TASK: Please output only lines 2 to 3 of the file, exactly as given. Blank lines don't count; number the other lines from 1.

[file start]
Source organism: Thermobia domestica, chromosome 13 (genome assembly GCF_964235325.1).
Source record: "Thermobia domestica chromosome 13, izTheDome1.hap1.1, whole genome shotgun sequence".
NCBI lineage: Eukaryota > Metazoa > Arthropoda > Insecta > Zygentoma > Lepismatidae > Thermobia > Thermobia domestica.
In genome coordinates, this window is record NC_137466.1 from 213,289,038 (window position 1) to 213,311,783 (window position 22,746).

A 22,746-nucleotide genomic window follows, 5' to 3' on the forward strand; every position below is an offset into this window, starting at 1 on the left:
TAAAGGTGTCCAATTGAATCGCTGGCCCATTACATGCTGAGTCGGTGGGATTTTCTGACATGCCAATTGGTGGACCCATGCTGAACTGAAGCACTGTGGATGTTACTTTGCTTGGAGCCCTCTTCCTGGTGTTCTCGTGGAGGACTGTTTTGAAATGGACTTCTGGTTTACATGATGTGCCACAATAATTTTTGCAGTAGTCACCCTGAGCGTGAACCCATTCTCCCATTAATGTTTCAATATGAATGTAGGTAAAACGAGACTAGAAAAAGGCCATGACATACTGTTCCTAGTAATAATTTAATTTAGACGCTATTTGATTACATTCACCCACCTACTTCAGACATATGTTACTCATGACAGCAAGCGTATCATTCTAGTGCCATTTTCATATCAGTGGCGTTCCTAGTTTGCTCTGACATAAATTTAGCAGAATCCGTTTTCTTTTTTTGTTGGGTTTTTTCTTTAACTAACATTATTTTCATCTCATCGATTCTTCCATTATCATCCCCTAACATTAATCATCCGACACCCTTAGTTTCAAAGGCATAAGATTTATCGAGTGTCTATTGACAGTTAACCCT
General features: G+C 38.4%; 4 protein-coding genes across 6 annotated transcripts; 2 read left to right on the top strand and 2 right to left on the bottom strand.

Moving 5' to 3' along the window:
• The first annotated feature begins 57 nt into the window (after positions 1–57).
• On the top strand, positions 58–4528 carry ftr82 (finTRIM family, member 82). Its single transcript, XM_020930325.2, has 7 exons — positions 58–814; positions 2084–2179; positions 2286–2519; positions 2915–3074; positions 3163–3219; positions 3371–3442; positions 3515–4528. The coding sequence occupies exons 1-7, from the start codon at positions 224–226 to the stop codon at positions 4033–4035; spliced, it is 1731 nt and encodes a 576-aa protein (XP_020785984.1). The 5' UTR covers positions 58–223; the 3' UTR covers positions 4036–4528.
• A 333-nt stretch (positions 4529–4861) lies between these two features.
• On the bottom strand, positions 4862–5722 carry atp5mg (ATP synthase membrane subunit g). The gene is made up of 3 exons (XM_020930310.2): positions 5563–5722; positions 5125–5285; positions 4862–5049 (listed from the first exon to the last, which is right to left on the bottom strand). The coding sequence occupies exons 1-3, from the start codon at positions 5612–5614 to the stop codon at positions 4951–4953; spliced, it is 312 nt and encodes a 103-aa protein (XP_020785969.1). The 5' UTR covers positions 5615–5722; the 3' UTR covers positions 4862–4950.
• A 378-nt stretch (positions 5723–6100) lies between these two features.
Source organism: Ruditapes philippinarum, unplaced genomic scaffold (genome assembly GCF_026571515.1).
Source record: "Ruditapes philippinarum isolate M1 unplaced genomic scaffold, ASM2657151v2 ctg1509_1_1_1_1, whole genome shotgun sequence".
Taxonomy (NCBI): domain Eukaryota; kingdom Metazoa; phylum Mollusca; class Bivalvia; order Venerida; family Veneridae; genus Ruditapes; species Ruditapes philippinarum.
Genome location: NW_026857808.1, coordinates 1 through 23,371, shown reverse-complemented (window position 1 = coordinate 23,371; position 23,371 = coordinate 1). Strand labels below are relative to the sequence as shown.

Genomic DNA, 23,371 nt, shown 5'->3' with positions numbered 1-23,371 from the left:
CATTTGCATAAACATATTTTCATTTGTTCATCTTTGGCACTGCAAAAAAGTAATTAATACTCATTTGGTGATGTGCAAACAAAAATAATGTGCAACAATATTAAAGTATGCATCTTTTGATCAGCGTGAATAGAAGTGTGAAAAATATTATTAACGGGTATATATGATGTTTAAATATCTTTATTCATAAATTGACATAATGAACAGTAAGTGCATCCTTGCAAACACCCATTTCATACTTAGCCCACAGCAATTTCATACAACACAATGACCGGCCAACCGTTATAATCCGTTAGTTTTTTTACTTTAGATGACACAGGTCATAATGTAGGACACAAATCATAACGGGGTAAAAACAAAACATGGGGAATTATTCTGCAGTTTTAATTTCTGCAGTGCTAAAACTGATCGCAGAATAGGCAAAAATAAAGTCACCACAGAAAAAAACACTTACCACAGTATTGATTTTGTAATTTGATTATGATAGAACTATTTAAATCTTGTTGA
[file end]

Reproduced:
Source record: "Thermobia domestica chromosome 13, izTheDome1.hap1.1, whole genome shotgun sequence".
NCBI lineage: Eukaryota > Metazoa > Arthropoda > Insecta > Zygentoma > Lepismatidae > Thermobia > Thermobia domestica.